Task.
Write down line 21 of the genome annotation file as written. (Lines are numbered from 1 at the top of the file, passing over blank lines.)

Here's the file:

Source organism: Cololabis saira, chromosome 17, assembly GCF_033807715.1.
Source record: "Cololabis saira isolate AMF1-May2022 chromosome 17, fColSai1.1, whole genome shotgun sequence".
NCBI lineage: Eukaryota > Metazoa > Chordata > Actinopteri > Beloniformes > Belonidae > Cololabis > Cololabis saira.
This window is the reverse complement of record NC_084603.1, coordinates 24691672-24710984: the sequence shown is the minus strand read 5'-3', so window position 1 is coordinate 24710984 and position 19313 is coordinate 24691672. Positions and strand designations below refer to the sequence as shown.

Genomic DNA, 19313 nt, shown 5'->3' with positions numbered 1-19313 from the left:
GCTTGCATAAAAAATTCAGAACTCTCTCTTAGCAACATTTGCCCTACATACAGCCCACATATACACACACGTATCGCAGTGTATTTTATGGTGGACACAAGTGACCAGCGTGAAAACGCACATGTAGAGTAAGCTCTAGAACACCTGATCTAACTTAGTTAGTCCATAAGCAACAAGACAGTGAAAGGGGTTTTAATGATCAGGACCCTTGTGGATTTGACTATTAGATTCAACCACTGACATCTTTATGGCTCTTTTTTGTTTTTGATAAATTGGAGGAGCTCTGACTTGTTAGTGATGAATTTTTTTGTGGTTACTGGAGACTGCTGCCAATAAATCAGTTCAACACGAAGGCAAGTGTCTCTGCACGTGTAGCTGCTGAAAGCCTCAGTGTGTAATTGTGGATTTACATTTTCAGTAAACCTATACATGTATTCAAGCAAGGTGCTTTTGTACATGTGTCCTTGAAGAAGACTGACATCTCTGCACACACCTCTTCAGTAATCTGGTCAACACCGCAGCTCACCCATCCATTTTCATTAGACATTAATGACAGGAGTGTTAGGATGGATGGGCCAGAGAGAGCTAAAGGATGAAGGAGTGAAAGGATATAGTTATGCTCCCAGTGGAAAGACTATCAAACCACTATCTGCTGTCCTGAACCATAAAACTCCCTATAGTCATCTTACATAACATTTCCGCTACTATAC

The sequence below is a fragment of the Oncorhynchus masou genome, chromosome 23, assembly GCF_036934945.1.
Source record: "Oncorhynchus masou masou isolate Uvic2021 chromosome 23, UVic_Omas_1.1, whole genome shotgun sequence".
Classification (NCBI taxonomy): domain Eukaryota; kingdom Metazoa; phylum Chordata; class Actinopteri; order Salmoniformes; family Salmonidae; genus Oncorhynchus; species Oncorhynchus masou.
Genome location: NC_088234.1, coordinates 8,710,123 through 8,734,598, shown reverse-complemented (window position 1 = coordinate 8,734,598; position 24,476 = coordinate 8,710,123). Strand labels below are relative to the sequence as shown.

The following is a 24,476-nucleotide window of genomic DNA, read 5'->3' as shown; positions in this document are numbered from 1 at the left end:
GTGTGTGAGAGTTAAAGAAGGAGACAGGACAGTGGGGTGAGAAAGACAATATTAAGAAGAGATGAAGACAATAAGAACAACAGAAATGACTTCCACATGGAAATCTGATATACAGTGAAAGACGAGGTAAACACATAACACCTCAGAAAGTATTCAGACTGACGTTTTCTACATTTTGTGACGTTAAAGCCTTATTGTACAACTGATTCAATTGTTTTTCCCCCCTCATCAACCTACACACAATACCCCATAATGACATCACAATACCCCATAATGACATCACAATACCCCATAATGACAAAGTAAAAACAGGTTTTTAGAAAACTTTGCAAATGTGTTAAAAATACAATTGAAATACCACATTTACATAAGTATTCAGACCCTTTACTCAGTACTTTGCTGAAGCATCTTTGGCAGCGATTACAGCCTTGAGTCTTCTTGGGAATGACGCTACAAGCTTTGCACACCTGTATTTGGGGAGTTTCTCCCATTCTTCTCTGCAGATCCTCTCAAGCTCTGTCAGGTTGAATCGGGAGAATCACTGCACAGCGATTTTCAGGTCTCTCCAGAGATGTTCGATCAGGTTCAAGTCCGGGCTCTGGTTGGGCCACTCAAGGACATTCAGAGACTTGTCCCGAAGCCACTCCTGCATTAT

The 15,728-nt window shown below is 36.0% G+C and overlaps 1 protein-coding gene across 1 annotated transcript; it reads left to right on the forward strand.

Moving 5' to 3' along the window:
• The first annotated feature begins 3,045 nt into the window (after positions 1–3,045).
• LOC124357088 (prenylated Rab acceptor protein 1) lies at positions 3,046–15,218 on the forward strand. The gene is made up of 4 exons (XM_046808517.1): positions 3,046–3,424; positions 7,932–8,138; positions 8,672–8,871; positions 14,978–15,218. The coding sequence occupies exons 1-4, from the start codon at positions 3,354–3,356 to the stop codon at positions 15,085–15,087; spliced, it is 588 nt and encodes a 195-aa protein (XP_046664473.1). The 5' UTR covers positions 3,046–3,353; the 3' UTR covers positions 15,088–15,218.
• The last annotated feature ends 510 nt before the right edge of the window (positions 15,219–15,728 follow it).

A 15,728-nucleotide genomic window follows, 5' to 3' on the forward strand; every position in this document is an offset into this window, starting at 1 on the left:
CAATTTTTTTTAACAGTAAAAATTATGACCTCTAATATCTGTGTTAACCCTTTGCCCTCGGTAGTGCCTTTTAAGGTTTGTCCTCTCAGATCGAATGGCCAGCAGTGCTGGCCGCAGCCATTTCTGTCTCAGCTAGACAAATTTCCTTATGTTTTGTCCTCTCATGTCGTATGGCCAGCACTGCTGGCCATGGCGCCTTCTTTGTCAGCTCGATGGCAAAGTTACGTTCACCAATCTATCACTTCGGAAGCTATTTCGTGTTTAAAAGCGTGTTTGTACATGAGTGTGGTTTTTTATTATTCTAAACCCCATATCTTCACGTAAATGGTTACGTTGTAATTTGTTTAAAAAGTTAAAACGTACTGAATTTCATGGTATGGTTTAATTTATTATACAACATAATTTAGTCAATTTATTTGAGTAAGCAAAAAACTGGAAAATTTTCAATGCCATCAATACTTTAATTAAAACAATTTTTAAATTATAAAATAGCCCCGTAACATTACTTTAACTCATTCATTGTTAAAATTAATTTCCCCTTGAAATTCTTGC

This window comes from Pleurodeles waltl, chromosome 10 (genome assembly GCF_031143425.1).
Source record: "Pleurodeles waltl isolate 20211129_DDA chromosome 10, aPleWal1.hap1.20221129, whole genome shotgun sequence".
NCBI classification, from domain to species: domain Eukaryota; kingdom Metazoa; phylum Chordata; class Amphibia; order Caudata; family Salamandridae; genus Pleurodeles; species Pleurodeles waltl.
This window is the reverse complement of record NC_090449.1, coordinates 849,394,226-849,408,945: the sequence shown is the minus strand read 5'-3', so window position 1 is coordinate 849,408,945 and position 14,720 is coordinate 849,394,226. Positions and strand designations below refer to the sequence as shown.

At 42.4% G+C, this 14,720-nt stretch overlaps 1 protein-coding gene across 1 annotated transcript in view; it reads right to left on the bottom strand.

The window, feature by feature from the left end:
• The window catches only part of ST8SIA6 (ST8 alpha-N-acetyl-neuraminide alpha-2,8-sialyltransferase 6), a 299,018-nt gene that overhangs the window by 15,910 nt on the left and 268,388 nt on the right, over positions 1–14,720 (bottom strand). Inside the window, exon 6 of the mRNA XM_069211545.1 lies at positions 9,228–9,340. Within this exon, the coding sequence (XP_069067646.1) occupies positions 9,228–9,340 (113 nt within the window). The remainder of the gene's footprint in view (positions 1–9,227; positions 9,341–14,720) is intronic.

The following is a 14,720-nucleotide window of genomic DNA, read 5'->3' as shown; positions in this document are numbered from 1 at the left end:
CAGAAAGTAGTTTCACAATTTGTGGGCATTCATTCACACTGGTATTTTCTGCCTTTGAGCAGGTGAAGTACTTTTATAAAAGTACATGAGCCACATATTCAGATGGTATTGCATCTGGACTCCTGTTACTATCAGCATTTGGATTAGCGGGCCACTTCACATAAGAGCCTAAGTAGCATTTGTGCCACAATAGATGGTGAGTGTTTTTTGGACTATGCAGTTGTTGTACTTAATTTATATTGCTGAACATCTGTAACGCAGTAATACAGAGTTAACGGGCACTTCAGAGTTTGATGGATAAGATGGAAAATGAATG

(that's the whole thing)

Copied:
Source record: "Pleurodeles waltl isolate 20211129_DDA chromosome 10, aPleWal1.hap1.20221129, whole genome shotgun sequence".